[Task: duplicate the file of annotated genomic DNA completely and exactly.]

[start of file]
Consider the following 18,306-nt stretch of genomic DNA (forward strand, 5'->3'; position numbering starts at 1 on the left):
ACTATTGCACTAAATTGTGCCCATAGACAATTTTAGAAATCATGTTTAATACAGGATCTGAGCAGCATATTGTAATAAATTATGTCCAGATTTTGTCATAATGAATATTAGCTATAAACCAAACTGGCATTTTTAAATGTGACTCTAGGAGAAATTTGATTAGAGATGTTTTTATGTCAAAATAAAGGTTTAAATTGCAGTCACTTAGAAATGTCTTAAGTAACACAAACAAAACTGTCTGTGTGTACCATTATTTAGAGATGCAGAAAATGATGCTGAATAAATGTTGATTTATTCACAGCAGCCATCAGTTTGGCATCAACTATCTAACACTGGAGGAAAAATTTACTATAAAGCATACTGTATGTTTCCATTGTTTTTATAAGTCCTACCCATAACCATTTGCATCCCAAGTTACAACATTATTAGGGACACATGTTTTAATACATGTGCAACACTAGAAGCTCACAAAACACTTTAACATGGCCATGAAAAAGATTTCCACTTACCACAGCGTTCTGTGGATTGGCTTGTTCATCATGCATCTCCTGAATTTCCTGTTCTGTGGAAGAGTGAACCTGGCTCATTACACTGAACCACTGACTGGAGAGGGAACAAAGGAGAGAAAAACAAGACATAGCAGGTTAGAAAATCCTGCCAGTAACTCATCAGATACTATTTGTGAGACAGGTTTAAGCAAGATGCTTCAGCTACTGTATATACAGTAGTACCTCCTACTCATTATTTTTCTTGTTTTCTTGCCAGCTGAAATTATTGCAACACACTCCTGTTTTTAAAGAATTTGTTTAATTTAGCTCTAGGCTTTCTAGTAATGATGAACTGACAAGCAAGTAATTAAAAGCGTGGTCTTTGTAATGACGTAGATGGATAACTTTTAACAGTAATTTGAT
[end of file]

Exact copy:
Consider the following 18,306-nt stretch of genomic DNA (forward strand, 5'->3'; position numbering starts at 1 on the left):
ACTATTGCACTAAATTGTGCCCATAGACAATTTTAGAAATCATGTTTAATACAGGATCTGAGCAGCATATTGTAATAAATTATGTCCAGATTTTGTCATAATGAATATTAGCTATAAACCAAACTGGCATTTTTAAATGTGACTCTAGGAGAAATTTGATTAGAGATGTTTTTATGTCAAAATAAAGGTTTAAATTGCAGTCACTTAGAAATGTCTTAAGTAACACAAACAAAACTGTCTGTGTGTACCATTATTTAGAGATGCAGAAAATGATGCTGAATAAATGTTGATTTATTCACAGCAGCCATCAGTTTGGCATCAACTATCTAACACTGGAGGAAAAATTTACTATAAAGCATACTGTATGTTTCCATTGTTTTTATAAGTCCTACCCATAACCATTTGCATCCCAAGTTACAACATTATTAGGGACACATGTTTTAATACATGTGCAACACTAGAAGCTCACAAAACACTTTAACATGGCCATGAAAAAGATTTCCACTTACCACAGCGTTCTGTGGATTGGCTTGTTCATCATGCATCTCCTGAATTTCCTGTTCTGTGGAAGAGTGAACCTGGCTCATTACACTGAACCACTGACTGGAGAGGGAACAAAGGAGAGAAAAACAAGACATAGCAGGTTAGAAAATCCTGCCAGTAACTCATCAGATACTATTTGTGAGACAGGTTTAAGCAAGATGCTTCAGCTACTGTATATACAGTAGTACCTCCTACTCATTATTTTTCTTGTTTTCTTGCCAGCTGAAATTATTGCAACACACTCCTGTTTTTAAAGAATTTGTTTAATTTAGCTCTAGGCTTTCTAGTAATGATGAACTGACAAGCAAGTAATTAAAAGCGTGGTCTTTGTAATGACGTAGATGGATAACTTTTAACAGTAATTTGAT